Thursday, May 23, 2013

Am I The New Urban Man?

Move beyond the insecurities embedded in the “mancession.”

Between Gandhi’s ideology, Don Draper's style, working hard enough to afford expensive restaurants, vying to be the next Master Chef in the kitchen, finding the time to be able to sneak into the gym and ensuring that our little ones' homework gets done—all while the Media screams divergent definitions of what it is to be a “Man”—trying to find ourselves can sometimes be an uphill battle. We are the “New Urban Man.”

It amazes me how most designers of women’s clothes are men and how women possess the best aesthetics to dress up their Men. Ever give it a second thought? Thinking about it, the way society perceives me is more often decided by the opposite sex, namely by the dear women in my life who take it upon themselves to dress me with the latest “look.” I have recently learned that spring colors suit me best after all.  I use the concept of “Perception” in a broad manner—more like the social concept of “Me.”

The concept of “Me” is like my shadow, though physically I remain the same throughout the day, depending upon the time of the day my shadow keeps on changing. It works similarly with the way I am perceived by others.
Within these fluid definitions, the question “Who am I?” arises again and again. Though the answer will never be a perfect 10, one craves it in order to avoid some semblance of a midlife crisis. I consider myself to be part of the legion of men who define themselves as part of the “New Urban Man” tribe, but what does such membership entail? What are the new dos and don’ts? If there are any to begin with, are we complicit in defining them or can we look to society?
I think we find ourselves in a paradox where social norms are diluted in order to accommodate every possible tribe, which is remarkable in theory, but as there are so many choices to be navigated through and subsequently made that we are often left in a confused state.

Twenty years back a Man’s role was rather well-defined: follow the clichés of patriarchy and you were on the path to success, replete with a white picket fence and a job for life. Provide for your family by securing a job for life, be good to your parents, marry and, of course, reproduce. Today it’s a lot different, not only do we find ourselves in an economy where such employment opportunities have gone the way of the dodo bird, as we progress as a society we have reached a point where we are looking into the fine details of each decision in order to configure our lives. At this juncture, what role men can play within such a society remains quite open for suggestion. Then again, we are supposedly in a "mancession."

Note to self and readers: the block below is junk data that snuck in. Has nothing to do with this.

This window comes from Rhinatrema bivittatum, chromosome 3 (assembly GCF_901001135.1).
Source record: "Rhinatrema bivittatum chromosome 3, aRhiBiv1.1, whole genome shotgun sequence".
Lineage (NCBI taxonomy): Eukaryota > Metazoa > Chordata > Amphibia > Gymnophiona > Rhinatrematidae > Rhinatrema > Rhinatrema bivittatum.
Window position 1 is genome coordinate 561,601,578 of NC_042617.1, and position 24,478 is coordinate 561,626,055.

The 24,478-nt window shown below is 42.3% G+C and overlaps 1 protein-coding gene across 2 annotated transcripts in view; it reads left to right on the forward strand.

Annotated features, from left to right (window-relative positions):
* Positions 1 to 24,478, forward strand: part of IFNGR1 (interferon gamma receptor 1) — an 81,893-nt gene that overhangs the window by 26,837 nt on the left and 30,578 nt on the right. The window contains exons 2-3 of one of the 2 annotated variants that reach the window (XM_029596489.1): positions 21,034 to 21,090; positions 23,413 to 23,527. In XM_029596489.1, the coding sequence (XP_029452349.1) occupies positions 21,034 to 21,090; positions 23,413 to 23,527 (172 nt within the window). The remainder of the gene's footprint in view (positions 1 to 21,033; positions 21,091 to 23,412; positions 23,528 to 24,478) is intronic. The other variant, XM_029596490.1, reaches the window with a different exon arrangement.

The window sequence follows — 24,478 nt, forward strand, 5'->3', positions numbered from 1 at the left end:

As we welcome more and more women stepping into new professional spaces, they are thereby creating new positions in the domestic sphere of employment for other women (jobs that they historically took on for free). With this in mind, I would highly recommend that all readers pick up a copy of Hanna Rosin's recent book, The End of Men: And the Rise of Women, to understand the changing economy before us, which favors women and the talents and skills they tend to offer. In some instances, there is a void at home which needs focus, but in others, women leaving the domestic sphere for work are employing other women to take over their jobs as caretakers to elderly parents, or as cooks, cleaners and child minders. In many ways then, the modern man needs to balance family life with work, but also the competing demands of having a partner in the workplace and a female “employee” at home. As discussions of maternity leave for women have reached agreement in many western countries and are awaiting implementation in others such as India, isn’t it time we look into paternity leave options for men? Surely this must be expected of the “New Urban Man.”

As we move into these modern times, it’s also important that we look into our partnerships with the opposite sex beyond the sexual realm. We have to acknowledge, fulfill and conquer the social, economic and psychological challenges of our partnerships in real terms. It’s a tough task, don’t get me wrong, but we are venturing into new areas and there will always be primitive cynics who will happily criticize those who choose to embark on this journey. Despite the risk, it is essential that we step out of our comfort zone to discover and redefine our new comfort zones, the ones which can also be shared with our partners. It’s time to move beyond the insecurities embedded in the “mancession” and redefine our role in the new economy where we will achieve mutually secure spaces.

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